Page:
After years of belt-tightening and squirreling away cash in reserves, New Orleans’ credit just got better.

The Standard & Poor’s credit rating agency has again upgraded its long-term and underlying rating on the city’s general-obligation debt, moving it up two grades from A- to A+, Mayor Mitch Landrieu said Wednesday.

A+ is the agency’s fifth-highest score.

The agency also issued a positive outlook for all of the city’s bond ratings, based on recent and projected improvements in the city’s budgetary performance and fund balance.

It’s the city’s third Standard & Poor’s rating upgrade since Landrieu took office in 2010 and the second one this year. The first 2015 upgrade was from BBB+ to A-.

It’s a major improvement from the city’s below-investment-grade rating shortly after Hurricane Katrina and an improvement from what it had prior to the storm, city officials said.

Standard & Poor’s is one of three major rating agencies that advise bond buyers on how risky it is to lend New Orleans money.

The higher the rating, the less interest the city typically has to pay when it sells bonds.

“This is a major milestone for the city and continued validation of the progress we have made in reviving the city’s finances,” Landrieu said. “When we took office nearly six years ago, our administration faced a huge $97 million budget hole, but we pulled the city back from a fiscal cliff by shrinking government and delivering better services.”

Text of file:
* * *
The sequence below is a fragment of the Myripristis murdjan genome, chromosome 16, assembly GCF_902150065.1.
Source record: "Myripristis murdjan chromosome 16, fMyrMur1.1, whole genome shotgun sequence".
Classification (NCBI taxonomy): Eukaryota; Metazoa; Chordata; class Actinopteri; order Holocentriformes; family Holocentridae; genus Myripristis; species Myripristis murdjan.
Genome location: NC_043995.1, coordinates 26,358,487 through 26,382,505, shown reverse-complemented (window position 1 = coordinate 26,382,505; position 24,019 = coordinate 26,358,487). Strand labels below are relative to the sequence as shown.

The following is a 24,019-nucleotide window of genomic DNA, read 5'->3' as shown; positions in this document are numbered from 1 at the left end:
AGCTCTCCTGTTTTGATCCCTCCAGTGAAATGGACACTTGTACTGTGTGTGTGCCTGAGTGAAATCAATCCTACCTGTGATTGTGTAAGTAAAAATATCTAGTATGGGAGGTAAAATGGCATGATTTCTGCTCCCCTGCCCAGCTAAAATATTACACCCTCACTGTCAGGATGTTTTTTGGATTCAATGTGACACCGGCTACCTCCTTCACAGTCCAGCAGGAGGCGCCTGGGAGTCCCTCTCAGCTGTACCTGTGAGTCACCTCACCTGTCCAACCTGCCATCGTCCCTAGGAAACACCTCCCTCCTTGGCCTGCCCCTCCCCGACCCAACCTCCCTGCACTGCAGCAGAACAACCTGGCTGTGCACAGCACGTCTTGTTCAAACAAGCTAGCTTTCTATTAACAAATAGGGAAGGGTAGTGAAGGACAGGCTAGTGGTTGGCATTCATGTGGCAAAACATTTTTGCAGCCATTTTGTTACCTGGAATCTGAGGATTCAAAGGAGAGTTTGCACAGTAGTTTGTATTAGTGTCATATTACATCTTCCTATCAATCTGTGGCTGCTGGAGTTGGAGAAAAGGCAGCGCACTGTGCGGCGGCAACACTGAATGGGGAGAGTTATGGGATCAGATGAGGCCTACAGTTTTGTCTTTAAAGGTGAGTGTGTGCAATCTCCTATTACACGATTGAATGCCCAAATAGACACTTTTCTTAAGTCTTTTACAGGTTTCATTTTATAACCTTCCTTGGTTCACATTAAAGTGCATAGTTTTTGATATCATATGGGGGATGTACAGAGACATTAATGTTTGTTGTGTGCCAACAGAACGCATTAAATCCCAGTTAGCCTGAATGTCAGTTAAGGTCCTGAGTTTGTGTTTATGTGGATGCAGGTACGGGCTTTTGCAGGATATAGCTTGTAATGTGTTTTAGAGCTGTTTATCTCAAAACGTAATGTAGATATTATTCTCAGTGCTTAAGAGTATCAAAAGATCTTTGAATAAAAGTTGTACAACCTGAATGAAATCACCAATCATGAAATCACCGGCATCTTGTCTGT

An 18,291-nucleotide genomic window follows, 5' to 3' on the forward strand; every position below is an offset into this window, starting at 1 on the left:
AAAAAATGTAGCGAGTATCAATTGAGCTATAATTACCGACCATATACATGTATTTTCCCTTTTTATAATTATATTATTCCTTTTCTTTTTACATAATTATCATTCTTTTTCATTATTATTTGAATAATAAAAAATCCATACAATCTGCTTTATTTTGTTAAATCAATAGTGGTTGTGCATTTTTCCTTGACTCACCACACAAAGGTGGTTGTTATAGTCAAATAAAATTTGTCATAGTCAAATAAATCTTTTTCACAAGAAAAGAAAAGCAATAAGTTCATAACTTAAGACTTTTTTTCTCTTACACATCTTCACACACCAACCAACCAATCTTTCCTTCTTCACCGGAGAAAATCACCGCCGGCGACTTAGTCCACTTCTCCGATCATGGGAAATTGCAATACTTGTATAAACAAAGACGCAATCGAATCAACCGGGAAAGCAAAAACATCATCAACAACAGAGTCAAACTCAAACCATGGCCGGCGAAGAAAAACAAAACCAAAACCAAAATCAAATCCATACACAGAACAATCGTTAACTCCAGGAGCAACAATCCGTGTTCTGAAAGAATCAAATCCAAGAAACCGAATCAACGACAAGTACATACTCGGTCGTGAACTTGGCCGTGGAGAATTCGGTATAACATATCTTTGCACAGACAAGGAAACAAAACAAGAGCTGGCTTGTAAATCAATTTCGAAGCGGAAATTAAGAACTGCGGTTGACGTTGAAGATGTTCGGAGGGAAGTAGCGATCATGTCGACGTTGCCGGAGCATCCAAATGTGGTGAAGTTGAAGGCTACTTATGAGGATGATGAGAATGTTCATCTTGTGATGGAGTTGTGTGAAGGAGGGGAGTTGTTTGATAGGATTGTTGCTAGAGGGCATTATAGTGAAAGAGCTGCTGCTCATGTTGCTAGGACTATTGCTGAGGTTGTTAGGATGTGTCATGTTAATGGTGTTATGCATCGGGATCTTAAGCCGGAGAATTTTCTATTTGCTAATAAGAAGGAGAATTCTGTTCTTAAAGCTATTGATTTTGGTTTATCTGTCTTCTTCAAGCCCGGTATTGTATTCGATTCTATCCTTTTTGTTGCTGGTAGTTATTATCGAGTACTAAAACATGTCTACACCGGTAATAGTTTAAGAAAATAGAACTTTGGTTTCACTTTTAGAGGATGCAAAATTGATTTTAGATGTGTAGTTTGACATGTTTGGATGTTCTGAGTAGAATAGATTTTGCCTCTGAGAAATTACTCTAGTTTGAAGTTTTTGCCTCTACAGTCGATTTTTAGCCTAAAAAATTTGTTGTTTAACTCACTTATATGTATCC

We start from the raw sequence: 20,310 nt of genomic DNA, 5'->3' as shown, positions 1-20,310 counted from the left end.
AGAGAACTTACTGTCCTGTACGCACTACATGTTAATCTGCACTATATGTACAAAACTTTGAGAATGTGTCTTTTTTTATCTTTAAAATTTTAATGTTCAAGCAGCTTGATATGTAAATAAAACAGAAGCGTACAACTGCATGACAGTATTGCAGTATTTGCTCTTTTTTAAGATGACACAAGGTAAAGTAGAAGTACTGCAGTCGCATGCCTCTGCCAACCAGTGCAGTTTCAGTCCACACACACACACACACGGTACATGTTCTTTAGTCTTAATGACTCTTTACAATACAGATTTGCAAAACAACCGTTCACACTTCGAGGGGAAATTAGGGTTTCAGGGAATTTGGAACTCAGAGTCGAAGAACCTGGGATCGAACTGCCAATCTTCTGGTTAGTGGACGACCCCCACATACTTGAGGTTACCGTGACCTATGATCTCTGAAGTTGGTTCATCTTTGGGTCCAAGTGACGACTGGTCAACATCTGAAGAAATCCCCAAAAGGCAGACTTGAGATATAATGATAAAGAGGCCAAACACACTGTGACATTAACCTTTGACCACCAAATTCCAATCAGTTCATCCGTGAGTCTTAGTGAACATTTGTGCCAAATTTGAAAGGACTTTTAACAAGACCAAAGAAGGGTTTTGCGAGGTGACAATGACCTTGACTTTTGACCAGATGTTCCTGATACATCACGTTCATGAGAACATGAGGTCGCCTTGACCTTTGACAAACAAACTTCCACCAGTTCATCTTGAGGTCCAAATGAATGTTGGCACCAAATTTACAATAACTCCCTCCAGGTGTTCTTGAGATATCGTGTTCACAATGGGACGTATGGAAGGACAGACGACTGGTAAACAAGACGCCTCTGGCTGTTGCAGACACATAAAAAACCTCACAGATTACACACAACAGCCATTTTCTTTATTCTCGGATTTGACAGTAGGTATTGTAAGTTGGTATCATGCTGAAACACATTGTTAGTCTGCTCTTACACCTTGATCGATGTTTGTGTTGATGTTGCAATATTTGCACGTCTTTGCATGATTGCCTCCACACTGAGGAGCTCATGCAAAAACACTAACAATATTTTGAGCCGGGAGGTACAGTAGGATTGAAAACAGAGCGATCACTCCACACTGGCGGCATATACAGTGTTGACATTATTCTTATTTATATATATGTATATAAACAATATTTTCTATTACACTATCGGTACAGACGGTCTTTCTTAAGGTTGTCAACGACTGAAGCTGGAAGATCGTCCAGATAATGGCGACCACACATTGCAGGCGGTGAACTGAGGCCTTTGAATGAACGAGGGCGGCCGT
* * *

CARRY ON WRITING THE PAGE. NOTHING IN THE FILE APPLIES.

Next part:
The Board of Liquidation, City Debt, which manages New Orleans’ general-obligation debt, requested the rating review from S&P as part of a refinancing of $71 million in existing debt. Coupled with the higher rating, a refinancing will lead to lower overall interest rates and save the city money in terms of lower debt service costs in future years, officials said.

The city projected it would have a $63.3 million fund balance in 2016, but about $10 million of that will go toward an upfront payment to the city’s firefighters, who reached a settlement with Landrieu earlier this month after a bitter fight over back pay and pension payments.

Even with that, reserves are at a five-year peak, up from less than $3 million in 2010.

Landrieu said the firefighters pension deal will save taxpayers money in the long run.

Follow Jessica Williams on Twitter, @jwilliamsNOLA.